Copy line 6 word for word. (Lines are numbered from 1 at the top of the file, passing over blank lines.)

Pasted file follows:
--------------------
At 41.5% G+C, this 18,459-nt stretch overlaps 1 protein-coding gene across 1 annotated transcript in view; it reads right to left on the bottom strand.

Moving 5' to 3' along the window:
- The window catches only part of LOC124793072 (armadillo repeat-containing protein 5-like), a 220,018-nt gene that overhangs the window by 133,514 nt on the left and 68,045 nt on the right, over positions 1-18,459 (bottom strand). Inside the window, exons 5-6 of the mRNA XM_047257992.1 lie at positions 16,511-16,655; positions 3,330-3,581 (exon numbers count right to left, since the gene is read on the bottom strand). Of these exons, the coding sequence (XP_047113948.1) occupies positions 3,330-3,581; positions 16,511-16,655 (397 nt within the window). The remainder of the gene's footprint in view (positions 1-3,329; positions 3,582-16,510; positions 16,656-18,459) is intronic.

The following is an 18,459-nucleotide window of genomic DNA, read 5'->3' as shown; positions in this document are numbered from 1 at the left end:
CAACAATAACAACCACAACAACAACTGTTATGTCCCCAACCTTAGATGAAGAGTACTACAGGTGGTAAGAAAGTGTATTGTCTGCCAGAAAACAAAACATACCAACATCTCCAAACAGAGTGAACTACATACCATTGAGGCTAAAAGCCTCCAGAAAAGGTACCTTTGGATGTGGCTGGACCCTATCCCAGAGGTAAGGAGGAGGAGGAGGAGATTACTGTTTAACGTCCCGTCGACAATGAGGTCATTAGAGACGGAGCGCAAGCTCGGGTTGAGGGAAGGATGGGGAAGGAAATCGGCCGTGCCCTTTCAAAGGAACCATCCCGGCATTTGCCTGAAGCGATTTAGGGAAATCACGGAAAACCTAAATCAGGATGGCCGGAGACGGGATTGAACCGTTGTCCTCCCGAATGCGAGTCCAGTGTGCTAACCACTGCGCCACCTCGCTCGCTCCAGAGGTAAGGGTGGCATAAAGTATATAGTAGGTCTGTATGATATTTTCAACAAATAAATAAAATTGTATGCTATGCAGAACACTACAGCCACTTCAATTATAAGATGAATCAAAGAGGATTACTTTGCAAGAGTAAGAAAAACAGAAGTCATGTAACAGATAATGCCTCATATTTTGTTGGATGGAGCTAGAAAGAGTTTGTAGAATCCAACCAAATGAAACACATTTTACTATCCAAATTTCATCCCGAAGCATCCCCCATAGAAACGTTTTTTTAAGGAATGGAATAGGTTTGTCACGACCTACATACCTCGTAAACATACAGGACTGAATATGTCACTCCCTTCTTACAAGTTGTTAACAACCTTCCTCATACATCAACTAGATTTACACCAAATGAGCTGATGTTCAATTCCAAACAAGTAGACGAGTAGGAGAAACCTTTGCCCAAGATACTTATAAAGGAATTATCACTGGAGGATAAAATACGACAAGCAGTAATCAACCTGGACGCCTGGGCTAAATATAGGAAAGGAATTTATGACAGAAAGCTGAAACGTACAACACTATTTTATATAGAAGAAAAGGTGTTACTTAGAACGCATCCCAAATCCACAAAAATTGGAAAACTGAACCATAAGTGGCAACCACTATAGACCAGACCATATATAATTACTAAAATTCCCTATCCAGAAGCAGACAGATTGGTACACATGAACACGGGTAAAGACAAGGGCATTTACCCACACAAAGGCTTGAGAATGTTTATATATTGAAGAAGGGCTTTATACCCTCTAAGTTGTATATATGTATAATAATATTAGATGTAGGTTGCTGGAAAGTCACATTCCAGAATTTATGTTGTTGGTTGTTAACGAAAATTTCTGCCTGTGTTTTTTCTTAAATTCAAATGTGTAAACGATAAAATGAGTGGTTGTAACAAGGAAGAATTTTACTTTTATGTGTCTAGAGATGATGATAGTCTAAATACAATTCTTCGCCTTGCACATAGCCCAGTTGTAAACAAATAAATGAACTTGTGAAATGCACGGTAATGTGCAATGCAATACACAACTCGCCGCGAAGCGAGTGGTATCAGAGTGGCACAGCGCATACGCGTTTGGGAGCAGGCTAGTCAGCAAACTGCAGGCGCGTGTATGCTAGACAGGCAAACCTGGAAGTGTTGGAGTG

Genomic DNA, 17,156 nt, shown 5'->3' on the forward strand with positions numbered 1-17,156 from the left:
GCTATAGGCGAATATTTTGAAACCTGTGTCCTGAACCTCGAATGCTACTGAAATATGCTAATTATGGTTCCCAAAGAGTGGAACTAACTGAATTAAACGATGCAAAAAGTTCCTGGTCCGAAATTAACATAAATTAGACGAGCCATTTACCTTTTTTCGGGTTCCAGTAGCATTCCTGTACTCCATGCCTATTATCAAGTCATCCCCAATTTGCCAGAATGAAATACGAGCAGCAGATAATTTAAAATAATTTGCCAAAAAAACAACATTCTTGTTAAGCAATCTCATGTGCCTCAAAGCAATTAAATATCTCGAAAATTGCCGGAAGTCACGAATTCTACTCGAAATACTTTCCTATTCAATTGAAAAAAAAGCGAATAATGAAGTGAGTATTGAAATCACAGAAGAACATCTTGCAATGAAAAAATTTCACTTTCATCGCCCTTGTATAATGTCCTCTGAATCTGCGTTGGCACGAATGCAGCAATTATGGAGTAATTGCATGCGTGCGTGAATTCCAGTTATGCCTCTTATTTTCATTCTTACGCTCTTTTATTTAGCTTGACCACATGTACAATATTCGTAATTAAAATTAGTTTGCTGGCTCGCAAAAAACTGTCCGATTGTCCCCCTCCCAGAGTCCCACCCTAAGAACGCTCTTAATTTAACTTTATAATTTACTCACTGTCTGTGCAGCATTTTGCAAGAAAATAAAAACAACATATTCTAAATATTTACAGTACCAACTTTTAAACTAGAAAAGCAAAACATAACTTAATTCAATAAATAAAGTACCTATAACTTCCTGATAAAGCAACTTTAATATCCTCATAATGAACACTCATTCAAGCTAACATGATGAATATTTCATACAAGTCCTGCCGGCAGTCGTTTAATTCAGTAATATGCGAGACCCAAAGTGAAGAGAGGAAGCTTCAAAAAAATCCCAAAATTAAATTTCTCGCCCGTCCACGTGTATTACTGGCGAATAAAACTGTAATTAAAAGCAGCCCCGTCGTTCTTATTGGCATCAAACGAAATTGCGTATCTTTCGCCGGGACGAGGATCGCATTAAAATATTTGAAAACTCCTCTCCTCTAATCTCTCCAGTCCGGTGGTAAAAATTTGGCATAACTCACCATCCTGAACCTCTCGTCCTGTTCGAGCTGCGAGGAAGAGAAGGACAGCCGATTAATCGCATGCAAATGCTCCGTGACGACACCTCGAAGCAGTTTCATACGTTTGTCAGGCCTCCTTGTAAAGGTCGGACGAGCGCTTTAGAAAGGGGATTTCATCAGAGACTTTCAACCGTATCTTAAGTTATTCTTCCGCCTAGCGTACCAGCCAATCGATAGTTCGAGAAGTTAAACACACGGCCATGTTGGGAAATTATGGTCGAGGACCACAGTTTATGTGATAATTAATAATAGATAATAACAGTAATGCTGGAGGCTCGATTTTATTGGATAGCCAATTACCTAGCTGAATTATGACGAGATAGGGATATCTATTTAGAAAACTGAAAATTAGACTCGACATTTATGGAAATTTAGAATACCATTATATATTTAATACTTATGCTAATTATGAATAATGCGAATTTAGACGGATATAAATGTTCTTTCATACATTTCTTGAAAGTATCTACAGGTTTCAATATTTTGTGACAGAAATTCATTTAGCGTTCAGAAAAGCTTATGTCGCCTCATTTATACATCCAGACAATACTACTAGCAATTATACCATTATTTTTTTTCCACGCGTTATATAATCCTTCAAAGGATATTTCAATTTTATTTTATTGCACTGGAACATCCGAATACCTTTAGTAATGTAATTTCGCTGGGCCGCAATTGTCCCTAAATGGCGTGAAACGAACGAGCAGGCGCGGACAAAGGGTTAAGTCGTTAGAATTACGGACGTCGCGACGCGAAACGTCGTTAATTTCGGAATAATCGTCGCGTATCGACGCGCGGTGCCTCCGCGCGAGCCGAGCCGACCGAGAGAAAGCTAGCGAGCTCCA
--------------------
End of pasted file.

Genomic DNA, 17,156 nt, shown 5'->3' on the forward strand with positions numbered 1-17,156 from the left: